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Le Renard Argenté is for Dodgers and Chase Utley (and probably Phillies) fans - interview and book review

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Gritty and whimsical “illustrated microfiction” by author Amanda Smith, “Le Renard Argenté: The Silver Fox at War” entertains through the strange and unlikely juxtaposition of veteran ballplayer, who is not Chase Utley, and World War II hero.

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“Le Renard Argenté: The Silver Fox at War” by Amanda Smith

Every year sees books published that involve the Los Angeles Dodgers, but author Amanda Smith and a team of talented illustrators have brought what may be the most wonderfully unique volume ever to involve the Dodgers, Le Renard Argenté: The Silver Fox at War. (See my review in the sidebar to this article.)

Recently I conducted an e-mail interview with Smith, a Los Angeles native, to discuss the book and how she came to concoct the delightfully absurd combination of (not) Chase Utley and World War II vignettes. My questions appear first, in bold italics.

How did you become a Dodgers fan?

It’s genetic - I’m a third generation fan. My grandfather moved from New York to LA about fifteen years before the Dodgers did. As soon as the Dodgers came to LA, he bought season tickets. My family’s been lucky enough to be season ticket holders ever since. I’ve asked my dad how my grandfather, a Bronx native, wound up a Dodgers fan and he didn’t have a solid answer, but I suspect Sandy Koufax is a big part of the reason. I grew up going to Dodgers games, but after Mike Piazza was traded (a week before my 13th birthday - he debuted with the Mets during my bat mitzvah) I lost interest for a while. It wasn’t until after college that I became a serious fan.

In your preface, you touch on the inspiration that led to the first tweets, but how did it evolve to the idea that this could be a book?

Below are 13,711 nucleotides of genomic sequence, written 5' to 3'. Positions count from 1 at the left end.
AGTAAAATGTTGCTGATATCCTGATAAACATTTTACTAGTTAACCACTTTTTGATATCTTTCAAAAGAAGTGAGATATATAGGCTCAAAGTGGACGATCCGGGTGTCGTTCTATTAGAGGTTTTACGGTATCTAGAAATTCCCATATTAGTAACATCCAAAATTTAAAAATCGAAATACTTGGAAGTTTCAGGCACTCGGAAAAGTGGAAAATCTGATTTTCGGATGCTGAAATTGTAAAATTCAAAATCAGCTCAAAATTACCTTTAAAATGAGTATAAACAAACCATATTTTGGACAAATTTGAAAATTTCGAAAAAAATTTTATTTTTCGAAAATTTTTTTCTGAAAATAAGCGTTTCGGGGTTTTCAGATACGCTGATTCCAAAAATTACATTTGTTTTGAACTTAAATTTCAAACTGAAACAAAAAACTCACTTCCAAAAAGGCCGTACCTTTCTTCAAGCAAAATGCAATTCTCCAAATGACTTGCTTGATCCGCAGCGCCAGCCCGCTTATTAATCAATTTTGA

When I was writing the tweets, sometimes people would ask if I was going to make it a book. I always dismissed it because the idea of turning tweets into a book was ridiculous. Then, before Spring Training in 2019, I put all the tweets together with photos and screenshots I had found - I thought it would be fun to try to get this book of my writing signed. Being ... well, me, I tweeted about my quest for signatures. People replied asking for copies, but I couldn’t sell the one I’d made because I didn’t have rights to [official Dodgers photographer] Jon SooHoo’s photos. So I decided to find some artists and make it a real thing.

How do you think having written the vignettes, as you accurately called them, initially as tweets helped shape the text?

Twitter has always been a really great writing exercise for me. The character limit forces me to find the quickest, clearest route to a joke. Being on Twitter has made a huge difference in the quality of my writing. One thing that’s interesting, from a nerdy technical standpoint, is that you can see in the book when Twitter’s character count increased from 140 to 280. There are times when the 280 character tweets feel a little flabby to me, like I was using more words because I could and not because I needed to.

Ultimately, writing the vignettes as tweets shaped the book because without the tweets, it wouldn’t exist. So many of the vignettes came directly from things I saw on the timeline or that people sent me. Without that input, I wouldn’t have written nearly enough of these stories to create a book.

The book is quite visually stimulating, creating additional anticipation as the reader turns the page. How did you decide to work with several different illustrators and styles?

The art is absolutely what makes this book work. Without the art, it’s the insane ramblings of a woman with an unlimited data plan.

The first artist I contacted was Ang Choi from DrawAWalk (AKA acceptably drawn baseball) because I am a huge fan of her work. Her ability to capture the essence of a moment with a few lines is so special. But I knew this book was going to be at minimum 50 images, and that was too much to put on her plate.